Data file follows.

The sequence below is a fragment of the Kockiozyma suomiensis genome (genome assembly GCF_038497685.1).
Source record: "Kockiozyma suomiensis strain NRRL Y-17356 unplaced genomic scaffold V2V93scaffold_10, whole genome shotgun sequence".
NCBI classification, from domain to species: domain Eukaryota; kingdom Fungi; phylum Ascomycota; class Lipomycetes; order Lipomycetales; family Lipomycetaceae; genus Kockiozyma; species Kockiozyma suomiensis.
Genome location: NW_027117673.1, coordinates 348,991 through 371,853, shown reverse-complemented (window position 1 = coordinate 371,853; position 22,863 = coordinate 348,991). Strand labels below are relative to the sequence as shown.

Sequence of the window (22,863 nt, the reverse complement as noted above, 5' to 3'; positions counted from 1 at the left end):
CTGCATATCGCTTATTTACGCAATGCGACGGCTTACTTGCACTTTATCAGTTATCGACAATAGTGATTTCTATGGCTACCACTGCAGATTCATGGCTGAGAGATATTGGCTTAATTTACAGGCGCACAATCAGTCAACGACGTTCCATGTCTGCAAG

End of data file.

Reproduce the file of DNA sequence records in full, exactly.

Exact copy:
The sequence below is a fragment of the Kockiozyma suomiensis genome (genome assembly GCF_038497685.1).
Source record: "Kockiozyma suomiensis strain NRRL Y-17356 unplaced genomic scaffold V2V93scaffold_10, whole genome shotgun sequence".
NCBI classification, from domain to species: domain Eukaryota; kingdom Fungi; phylum Ascomycota; class Lipomycetes; order Lipomycetales; family Lipomycetaceae; genus Kockiozyma; species Kockiozyma suomiensis.
Genome location: NW_027117673.1, coordinates 348,991 through 371,853, shown reverse-complemented (window position 1 = coordinate 371,853; position 22,863 = coordinate 348,991). Strand labels below are relative to the sequence as shown.

Sequence of the window (22,863 nt, the reverse complement as noted above, 5' to 3'; positions counted from 1 at the left end):
CTGCATATCGCTTATTTACGCAATGCGACGGCTTACTTGCACTTTATCAGTTATCGACAATAGTGATTTCTATGGCTACCACTGCAGATTCATGGCTGAGAGATATTGGCTTAATTTACAGGCGCACAATCAGTCAACGACGTTCCATGTCTGCAAG